Russia now stands as the most sanctioned country in the world, with an economy that is predicted to shrink by 10% this year, inflicting the greatest recession since the early 1990s.
But while Western allies have shown a united front when it comes to sanctions, the humanitarian response has been more divided. The UNHCR estimates that more than 5 million people have fled Ukraine as a result of the war, with a further 7.7 million displaced within the country. In response, western countries have pledged millions in aid support. To date, the UK has promised £220m in aid for Ukraine. However, sending aid to those inside the country does not necessarily assist those who have fled. And while EU countries have opened their borders to Ukrainian nationals, the UK has – as promised by pro-Brexit politicians – taken back ‘control of our borders’.
The result is two vastly different immigration schemes in a once-united bloc. On the one hand, the EU’s Ukrainian Temporary Protection Scheme offers Ukrainians immediate protection and common rights across EU countries (the Denmark scheme is slightly different). There is no application process; individuals who meet the eligibility criteria and provide the necessary documentation are automatically qualified for entry. The scheme is simple and generous. On the other hand, the UK has introduced a series of schemes – known collectively as the ‘Ukraine Schemes’ – which have been marred by complexities and bureaucracy. Individuals applying under the schemes must navigate technical and logistical hurdles – from strict eligibility criteria through to stringent security checks. Critics have labelled the schemes ‘complex and unfair’. The Home Office has insisted that ‘security checks are vital’.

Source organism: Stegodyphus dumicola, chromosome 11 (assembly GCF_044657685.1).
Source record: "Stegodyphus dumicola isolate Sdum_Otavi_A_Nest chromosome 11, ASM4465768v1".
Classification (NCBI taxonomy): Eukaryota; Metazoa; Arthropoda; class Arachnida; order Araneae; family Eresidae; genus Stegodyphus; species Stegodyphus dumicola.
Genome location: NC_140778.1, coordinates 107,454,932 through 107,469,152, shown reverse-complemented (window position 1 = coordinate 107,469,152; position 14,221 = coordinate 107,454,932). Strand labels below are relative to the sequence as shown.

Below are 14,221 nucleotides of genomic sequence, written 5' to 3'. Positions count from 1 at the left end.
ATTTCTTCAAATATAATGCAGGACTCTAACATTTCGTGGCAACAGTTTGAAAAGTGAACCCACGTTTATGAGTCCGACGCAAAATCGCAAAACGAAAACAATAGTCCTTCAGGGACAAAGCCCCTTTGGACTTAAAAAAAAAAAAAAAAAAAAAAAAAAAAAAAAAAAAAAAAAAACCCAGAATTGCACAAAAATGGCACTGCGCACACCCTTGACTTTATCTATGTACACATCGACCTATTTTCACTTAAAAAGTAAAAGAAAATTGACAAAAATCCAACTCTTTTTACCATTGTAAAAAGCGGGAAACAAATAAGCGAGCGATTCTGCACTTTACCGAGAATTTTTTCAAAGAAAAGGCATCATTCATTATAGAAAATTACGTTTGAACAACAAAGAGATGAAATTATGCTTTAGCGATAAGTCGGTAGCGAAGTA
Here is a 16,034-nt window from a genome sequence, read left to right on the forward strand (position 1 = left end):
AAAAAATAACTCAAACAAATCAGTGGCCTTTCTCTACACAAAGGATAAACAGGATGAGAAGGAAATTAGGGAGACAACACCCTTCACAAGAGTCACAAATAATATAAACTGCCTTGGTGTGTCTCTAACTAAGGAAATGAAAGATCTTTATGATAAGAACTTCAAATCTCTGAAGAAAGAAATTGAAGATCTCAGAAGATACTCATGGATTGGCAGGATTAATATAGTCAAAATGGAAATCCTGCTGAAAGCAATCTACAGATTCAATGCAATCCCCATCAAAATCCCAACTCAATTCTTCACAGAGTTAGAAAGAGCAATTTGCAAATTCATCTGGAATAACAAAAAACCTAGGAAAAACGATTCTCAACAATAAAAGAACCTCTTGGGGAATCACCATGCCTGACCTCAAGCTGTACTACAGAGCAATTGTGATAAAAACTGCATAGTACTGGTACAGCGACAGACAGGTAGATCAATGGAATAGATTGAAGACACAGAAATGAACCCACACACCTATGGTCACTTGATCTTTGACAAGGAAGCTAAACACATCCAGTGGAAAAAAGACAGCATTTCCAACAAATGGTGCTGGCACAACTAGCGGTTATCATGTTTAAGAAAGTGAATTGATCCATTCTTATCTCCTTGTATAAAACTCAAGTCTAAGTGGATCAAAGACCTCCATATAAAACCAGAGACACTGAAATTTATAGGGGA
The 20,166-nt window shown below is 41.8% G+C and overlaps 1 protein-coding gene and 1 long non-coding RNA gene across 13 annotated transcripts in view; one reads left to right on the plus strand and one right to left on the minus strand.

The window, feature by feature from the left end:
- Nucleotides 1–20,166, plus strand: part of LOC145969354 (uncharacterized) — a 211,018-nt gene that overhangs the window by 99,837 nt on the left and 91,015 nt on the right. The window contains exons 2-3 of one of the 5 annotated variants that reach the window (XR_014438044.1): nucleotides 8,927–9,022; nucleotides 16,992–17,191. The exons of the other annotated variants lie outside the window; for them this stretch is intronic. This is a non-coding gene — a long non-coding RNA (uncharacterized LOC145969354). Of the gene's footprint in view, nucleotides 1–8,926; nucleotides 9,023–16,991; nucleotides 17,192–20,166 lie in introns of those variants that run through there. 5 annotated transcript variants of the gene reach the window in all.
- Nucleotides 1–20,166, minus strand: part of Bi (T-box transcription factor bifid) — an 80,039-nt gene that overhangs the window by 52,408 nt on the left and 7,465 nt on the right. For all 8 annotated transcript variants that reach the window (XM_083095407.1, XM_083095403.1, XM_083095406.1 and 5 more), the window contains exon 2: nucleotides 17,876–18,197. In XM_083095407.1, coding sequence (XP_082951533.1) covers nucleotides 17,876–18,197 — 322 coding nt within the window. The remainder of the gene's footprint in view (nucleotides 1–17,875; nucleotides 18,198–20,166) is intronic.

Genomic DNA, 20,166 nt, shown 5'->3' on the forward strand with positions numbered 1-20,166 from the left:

The three flagship schemes introduced by the Home Office are the Ukraine Family Scheme, the Ukraine Sponsorship Scheme and the Ukraine Extension Scheme. The former allows family members of British nationals, UK settled persons and certain other people to come to the UK for up to three years. The application is free and individuals who are granted permission under the scheme can work and study and have access to public funds. On the face of it, the scheme sounds generous and compassionate. As home secretary Priti Patel tweeted, ‘we continue to help Ukrainian families reunite with their loved ones here in the UK, safe from harm’. But the scheme has been fraught with issues: from a visa centre in Calais which was not operational, to a lack of Ukrainian and Russian language guidance, to a swathe of family members who were ineligible for the scheme.
The Home Office addressed these, and many other issues, as part of a simplification of the scheme. Of particular note is the amendment in relation to biometrics: individuals with an international Ukrainian passport are no longer required to book and attend an appointment at a visa application centre (VAC) outside the UK to provide their biometrics before travelling to the UK. This is a welcome change that simplifies the application process for many individuals and, to some extent, addresses the issues with long queues and backlogs of appointments at VACs. But an applicant with a domestic Ukrainian passport or national ID card is still faced with a logistical nightmare. They must book an appointment at a VAC in Europe (there are currently no centres open in Ukraine), travel to that country to attend the appointment, and wait for an outcome for their decision. All of this in the midst of a war.